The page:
nzoLogic - 3 years ago 116

Javascript Question

Given a tree, I'm supposed to check if it's symmetrical, or a mirror of itself down the center. I'm missing one edge case and cannot for the life of me figure out what it is. The only error I get on CodeFights is *"Output limit exceeded"*

Here's what the example tree looks like

This is the main function **isTreeSymmetric** assigns its left branch to a variable that invokes the **leftBranch** function and right branch to the **rightBranch** function which recursively return an array.

The reason I used two different functions was because it helped me compartmentalize my thinking given that on the left half of the tree I had to go right to left and vice versa for the right half so I didn't get lost in a tree hole.

The last return statement in isTreeSymmetrical then checks if the returned type values are Arrays followed by a ternary that either checks the left and right arrays or checks the equality of variables lb and rb in the case the values were not arrays.

I've been working on this for what feels like eternity! Help please.

`function isTreeSymmetric(t) {`

"use strict";

if(!t || ( (!t.left && !t.right) && t.value)) return true

if(!t.left || !t.right) return false

let left = t.left, right = t.right

let rb = rightBranch(right), lb = leftBranch(left)

console.log(`right branch values are ${rb} | left branch values are ${lb}`)

return Array.isArray( rb || lb ) ?

rb.every( (e, i) => e === lb[i]) :

lb === rb

}

//ON RIGHT BRANCH RETURN CHILDREN LEFT TO RIGHT

function rightBranch(n){

"use strict";

if(!n) return null

let value = n.value

if(!n.left && !n.right) return value

let left = n.left || null, right = n.right || null;

return [value].concat(

rightBranch(left),

rightBranch(right)

)

}

// ON LEFT BRANCH RETURN CHILDREN RIGHT TO LEFT

function leftBranch(n) {

"use strict";

if(!n) return null

let value = n.value

if(!n.left && !n.right) return value

let left = n.left || null, right = n.right || null;

return [value].concat(

leftBranch(right),

leftBranch(left))

}

let t = {

"value": 1,

"left": {

"value": 2,

"left": {

"value": 3,

"left": null,

"right": null

},

"right": {

"value": 4,

"left": null,

"right": null

}

},

"right": {

"value": 2,

"left": {

"value": 4,

"left": null,

"right": null

},

"right": {

"value": 3,

"left": null,

"right": null

}

}

}

console.log(isTreeSymmetric(t)) //true

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Answer Source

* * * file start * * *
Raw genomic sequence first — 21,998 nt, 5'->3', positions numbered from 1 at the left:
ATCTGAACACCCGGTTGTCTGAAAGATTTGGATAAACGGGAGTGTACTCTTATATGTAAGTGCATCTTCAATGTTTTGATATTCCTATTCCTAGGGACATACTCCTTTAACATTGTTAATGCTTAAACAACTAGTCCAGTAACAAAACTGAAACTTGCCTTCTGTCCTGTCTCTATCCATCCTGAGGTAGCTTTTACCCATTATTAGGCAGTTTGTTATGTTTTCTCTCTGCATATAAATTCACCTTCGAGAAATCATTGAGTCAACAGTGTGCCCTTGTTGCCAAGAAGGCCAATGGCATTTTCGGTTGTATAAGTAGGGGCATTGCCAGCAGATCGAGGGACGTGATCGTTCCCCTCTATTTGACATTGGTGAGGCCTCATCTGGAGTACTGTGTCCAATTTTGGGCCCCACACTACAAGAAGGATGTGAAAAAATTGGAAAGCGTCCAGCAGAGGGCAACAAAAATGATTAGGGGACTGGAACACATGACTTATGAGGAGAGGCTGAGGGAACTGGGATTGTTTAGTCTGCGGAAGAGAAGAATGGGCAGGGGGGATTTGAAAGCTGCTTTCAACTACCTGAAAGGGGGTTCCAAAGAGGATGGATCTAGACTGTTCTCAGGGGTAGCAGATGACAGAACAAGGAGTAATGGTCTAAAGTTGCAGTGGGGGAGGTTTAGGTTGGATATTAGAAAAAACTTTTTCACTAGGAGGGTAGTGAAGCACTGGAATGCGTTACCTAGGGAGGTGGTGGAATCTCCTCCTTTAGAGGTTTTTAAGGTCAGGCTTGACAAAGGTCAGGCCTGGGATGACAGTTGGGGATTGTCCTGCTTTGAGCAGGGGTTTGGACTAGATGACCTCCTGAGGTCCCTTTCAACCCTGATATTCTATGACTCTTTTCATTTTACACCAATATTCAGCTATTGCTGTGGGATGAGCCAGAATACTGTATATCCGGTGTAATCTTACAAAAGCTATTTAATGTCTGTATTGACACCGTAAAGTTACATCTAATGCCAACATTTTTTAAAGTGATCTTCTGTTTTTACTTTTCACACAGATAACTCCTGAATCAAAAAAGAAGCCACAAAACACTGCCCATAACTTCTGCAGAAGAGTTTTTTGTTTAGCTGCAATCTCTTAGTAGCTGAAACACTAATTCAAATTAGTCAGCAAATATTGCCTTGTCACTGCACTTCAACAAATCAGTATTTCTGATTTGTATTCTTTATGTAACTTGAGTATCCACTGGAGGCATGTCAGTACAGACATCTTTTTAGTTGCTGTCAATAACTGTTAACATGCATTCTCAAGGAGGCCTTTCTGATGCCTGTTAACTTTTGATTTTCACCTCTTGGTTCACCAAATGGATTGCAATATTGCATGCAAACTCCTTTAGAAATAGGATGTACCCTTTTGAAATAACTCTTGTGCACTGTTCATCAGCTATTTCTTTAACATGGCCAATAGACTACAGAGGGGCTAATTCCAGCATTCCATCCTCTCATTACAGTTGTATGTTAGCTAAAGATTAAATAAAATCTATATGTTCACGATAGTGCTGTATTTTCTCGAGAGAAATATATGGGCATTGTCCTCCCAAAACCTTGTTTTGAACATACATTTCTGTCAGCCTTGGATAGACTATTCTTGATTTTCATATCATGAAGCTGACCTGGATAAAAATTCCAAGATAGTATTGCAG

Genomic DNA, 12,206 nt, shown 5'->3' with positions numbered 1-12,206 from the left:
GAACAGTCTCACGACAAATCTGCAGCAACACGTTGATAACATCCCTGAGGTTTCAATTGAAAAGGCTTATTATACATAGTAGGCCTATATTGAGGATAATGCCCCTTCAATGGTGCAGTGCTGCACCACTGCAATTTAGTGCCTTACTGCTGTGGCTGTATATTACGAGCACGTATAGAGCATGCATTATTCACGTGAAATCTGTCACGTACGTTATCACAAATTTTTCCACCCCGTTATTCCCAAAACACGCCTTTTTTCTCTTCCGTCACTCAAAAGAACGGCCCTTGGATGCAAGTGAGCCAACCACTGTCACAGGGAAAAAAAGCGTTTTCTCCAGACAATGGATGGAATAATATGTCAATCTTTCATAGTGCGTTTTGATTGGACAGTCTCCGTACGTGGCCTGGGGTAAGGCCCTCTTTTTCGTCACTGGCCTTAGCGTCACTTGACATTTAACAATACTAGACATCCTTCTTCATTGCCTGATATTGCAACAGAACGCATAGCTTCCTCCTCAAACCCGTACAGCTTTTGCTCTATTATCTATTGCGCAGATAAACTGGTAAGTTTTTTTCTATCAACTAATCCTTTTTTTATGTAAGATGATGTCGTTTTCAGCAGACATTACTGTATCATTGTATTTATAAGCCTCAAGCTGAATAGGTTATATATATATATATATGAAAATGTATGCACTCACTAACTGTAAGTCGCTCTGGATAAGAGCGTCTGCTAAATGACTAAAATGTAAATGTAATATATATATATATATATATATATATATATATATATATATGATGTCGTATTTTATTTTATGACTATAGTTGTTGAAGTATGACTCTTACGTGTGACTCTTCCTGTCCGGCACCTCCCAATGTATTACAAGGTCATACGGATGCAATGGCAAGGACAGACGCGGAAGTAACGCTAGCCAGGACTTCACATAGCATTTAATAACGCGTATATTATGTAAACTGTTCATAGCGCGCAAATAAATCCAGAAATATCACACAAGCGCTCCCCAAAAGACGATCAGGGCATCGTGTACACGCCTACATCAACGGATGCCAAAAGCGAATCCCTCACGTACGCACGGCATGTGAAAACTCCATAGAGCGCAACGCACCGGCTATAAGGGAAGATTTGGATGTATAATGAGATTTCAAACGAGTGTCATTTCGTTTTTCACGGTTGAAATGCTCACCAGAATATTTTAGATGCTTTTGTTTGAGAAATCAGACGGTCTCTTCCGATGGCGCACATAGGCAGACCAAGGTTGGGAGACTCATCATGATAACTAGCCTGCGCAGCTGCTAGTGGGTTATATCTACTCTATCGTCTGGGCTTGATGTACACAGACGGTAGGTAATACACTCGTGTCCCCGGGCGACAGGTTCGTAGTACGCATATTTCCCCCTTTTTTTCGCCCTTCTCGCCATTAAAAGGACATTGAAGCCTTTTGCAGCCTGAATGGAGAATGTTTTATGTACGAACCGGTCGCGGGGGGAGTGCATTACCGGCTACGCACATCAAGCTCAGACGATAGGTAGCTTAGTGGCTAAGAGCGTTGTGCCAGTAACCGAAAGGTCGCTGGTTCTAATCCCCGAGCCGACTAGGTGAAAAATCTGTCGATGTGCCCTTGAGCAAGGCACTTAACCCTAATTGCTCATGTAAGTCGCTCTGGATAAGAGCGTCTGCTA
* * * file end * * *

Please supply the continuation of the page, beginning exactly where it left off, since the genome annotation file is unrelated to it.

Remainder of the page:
The reason I used two different functions was because it helped me compartmentalize my thinking given that on the left half of the tree I had to go right to left and vice versa for the right half so I didn't get lost in a tree hole.

But there's fundamentally nothing different about handling the left or right sides of your tree. Each L and R is another tree – so all you have to do is compare `(l.left, r.left)`

and `(l.right, r.right)`

Below we have a recursive function that creates a tree-like recursive process. It will short-circuit and return `false`

as soon as any compared `value`

s are not equal.

Instead of using the tree literal you made, I made a simple `Node`

constructor to build the tree nodes more easily. This allows me to create a test case for both symmetric and asymmetric trees to verify our function is working correctly

```
const isTreeSymmetric = tree => {
const aux = (l, r) => {
if (l === undefined && r === undefined)
return true
else if (l === undefined || r === undefined)
return false
else if (l.value === r.value)
return aux(l.left, r.left) && aux(l.right, r.right)
else
return false
}
return aux(tree.left, tree.right)
}
const Node = (value, left, right) => ({value, left, right})
const tree1 =
Node(1,
Node(2,
Node(3, Node(4), Node(5)),
Node(3, Node(4), Node(5))),
Node(2,
Node(3, Node(4), Node(5)),
Node(3, Node(4), Node(5))))
const tree2 =
Node(1,
Node(2,
Node(3, Node(4), Node(5)),
Node(3, Node(4), Node(5))),
Node(2,
Node(3, Node(4), Node(5)),
Node(3, Node(4), Node(6000))))
console.log(isTreeSymmetric(tree1)) // true
console.log(isTreeSymmetric(tree2)) // false
```

**Code re-use**

The astute observer will notice that the `aux`

function above is check for tree *equality* – this is a useful function on it's own so it makes sense to define it outside of `isTreeSymmetric`

.

This is probably a better way to write our `isTreeSymmetric`

function because it's clearer what's happening and promotes function reuse

```
const isTreeEqual = (x, y) => {
if (x === undefined && y === undefined)
return true
else if (x === undefined || y === undefined)
return false
else if (x.value === y.value)
return isTreeEqual(x.left, y.left) && isTreeEqual(x.right, y.right)
else
return false
}
const isTreeSymmetric = tree =>
isTreeEqual(tree.left, tree.right)
const Node = (value, left, right) => ({value, left, right})
const tree1 =
Node(1,
Node(2,
Node(3, Node(4), Node(5)),
Node(3, Node(4), Node(5))),
Node(2,
Node(3, Node(4), Node(5)),
Node(3, Node(4), Node(5))))
const tree2 =
Node(1,
Node(2,
Node(3, Node(4), Node(5)),
Node(3, Node(4), Node(5))),
Node(2,
Node(3, Node(4), Node(5)),
Node(3, Node(4), Node(6000))))
console.log(isTreeSymmetric(tree1)) // true
console.log(isTreeSymmetric(tree2)) // false
```

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